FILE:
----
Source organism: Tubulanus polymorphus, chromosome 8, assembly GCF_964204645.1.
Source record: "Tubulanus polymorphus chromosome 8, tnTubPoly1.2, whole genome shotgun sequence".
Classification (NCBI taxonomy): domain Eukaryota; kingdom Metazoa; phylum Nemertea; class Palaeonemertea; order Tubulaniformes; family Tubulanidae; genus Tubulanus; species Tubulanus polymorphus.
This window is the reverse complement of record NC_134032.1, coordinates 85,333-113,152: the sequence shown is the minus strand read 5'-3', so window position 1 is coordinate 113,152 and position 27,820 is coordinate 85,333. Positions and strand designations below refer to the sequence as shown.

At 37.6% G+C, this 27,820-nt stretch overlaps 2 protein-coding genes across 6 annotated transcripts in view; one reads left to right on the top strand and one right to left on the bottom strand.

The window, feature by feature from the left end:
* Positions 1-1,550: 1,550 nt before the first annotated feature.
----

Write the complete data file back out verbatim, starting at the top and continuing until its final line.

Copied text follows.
Source organism: Tubulanus polymorphus, chromosome 8, assembly GCF_964204645.1.
Source record: "Tubulanus polymorphus chromosome 8, tnTubPoly1.2, whole genome shotgun sequence".
Classification (NCBI taxonomy): domain Eukaryota; kingdom Metazoa; phylum Nemertea; class Palaeonemertea; order Tubulaniformes; family Tubulanidae; genus Tubulanus; species Tubulanus polymorphus.
This window is the reverse complement of record NC_134032.1, coordinates 85,333-113,152: the sequence shown is the minus strand read 5'-3', so window position 1 is coordinate 113,152 and position 27,820 is coordinate 85,333. Positions and strand designations below refer to the sequence as shown.

At 37.6% G+C, this 27,820-nt stretch overlaps 2 protein-coding genes across 6 annotated transcripts in view; one reads left to right on the top strand and one right to left on the bottom strand.

The window, feature by feature from the left end:
* Positions 1-1,550: 1,550 nt before the first annotated feature.